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The Untold Story of Iran’s Workers


May first marked International Workers’ Day. Protests were held across the globe, and people yearned for better working conditions. But the Labor Day in Iran was different. Protests in Iran were less covered by the media. This is not because Iranians are enjoying their working condition, which many state-run outlets describe as “modern slavery.”

Low salaries, harsh working conditions, and job insecurity could hardly portray the Iranian workers’ conditions. The country’s economic meltdown, the high rate of unemployment that hovers around 11% according to the state-run media, and the regime’s systematic oppression of the workers’ syndicate leave no room for protests.

In other words, Iranian workers try hard to earn a meager living, and once they demand a decent working environment, they lose their jobs and will be replaced with other workers. Yet, the state-run media frequently report layoffs and strikes by workers who have not received their salaries for months.

Iran sits on the world’s fourth-largest crude oil reserves, but Iranian workers can hardly earn a living. The regime authorities have been shrugging off workers’ demands. As the prices of basic food items grow, the table of workers shrinks.

“Faramarz Towfiqi, head of the wage committee of the Supreme Council of Islamic Labor Councils, conducted a survey based on data from the International Monetary Fund in April 2021, compiling a list of workers’ wages in different countries. This study shows that Iranian workers with a minimum monthly wage of $75 rank 160 and are considered cheap labor force,” the state-run Asr Iran reported on February 21, 2022.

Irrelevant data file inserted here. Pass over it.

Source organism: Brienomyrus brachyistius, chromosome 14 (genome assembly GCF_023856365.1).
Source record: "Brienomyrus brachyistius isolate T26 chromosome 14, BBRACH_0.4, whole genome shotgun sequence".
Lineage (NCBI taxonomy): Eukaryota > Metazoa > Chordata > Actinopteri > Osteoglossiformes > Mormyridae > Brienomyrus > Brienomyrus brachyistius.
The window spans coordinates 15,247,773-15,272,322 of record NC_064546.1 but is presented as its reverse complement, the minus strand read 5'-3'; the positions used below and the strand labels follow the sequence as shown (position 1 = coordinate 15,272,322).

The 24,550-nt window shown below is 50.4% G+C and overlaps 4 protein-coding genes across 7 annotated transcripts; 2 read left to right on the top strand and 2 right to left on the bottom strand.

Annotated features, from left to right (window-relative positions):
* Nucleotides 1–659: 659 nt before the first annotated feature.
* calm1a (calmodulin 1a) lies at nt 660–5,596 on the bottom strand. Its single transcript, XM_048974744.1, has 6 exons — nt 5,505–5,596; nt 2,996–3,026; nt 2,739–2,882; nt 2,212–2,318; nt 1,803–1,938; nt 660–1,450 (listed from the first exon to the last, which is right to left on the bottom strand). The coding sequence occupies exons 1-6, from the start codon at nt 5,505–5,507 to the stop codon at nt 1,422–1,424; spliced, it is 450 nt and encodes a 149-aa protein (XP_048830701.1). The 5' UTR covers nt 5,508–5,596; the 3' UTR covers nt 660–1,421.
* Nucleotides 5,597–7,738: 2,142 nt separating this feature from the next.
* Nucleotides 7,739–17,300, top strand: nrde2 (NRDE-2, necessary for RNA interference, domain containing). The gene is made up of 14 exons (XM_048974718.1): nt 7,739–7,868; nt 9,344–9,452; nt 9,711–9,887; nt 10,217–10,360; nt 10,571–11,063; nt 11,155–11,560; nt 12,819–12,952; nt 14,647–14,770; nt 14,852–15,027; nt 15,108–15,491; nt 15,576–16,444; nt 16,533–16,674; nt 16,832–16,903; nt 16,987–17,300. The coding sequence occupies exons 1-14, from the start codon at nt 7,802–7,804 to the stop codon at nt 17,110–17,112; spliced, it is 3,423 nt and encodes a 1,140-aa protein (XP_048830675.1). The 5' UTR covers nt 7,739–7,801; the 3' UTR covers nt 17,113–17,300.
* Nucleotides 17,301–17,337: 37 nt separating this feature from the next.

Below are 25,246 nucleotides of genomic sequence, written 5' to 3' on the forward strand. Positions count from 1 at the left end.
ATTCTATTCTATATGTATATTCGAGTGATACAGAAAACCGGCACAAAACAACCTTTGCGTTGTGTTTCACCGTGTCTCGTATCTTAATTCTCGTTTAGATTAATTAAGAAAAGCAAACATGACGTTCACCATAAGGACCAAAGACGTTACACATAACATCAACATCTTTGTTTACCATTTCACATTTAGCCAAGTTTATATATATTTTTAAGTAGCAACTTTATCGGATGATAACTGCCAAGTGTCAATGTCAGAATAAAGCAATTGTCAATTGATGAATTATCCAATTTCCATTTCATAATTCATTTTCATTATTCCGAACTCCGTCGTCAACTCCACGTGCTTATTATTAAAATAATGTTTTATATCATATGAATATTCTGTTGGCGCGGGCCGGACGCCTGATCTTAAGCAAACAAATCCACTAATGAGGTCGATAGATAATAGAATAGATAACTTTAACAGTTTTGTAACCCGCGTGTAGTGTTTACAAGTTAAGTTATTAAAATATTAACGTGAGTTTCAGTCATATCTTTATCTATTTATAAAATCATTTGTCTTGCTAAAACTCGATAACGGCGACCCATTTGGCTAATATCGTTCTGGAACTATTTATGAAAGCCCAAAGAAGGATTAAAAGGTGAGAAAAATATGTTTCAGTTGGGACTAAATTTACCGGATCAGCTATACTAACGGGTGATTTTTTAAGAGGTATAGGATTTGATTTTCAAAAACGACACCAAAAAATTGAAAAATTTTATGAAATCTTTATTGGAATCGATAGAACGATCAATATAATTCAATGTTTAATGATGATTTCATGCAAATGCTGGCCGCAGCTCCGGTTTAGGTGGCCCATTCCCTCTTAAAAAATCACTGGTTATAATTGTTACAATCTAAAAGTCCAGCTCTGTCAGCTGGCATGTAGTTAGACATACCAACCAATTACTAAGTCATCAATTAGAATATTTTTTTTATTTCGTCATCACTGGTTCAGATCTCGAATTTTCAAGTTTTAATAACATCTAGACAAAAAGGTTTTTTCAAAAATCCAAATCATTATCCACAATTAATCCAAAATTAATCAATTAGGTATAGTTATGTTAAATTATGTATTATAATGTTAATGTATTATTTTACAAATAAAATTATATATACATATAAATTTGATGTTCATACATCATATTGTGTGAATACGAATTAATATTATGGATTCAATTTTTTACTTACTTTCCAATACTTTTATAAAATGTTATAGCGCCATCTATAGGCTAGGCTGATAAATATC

“Interestingly, Burkina Faso holds a higher position than Iran and also Bangladesh. These are impoverished countries. Libya, a country in crisis, is ranked higher than Iran. Even war-torn Iraq is ranked higher than Iran!” Towfiqi added, as quoted by Asr Iran.

Since 2006, the Iranian regime’s supreme leader has called for the “privatization of Iran’s economy.” Fearing their role in terrorism could damage their clandestine financial system, the Revolutionary Guards and Khamenei himself kickstarted the privatization plan in 2006 and gradually handed over the country’s economy to the so-called “private” front companies.

As a result, the so-called “private” companies and contractors enslave Iranian workers, and once they protest the harsh working conditions, they oppress and fire them, and the regime denies its culpability.

“Today, about 99% of workers do not have job security. One of the most important reasons for dismissal in society is the prevalence of temporary employment contracts and the expansion of contractors, which are the cause of labor exploitation in the country. In Iran, privatization has led to poverty, slavery, the dismissal of workers, social anomalies, and the specialization of social justice,” Nasrullah Daryabeigi, Executive Secretary of Mazandaran Workers’ House, told the semi-official ILNA News Agency on May 26, 2021.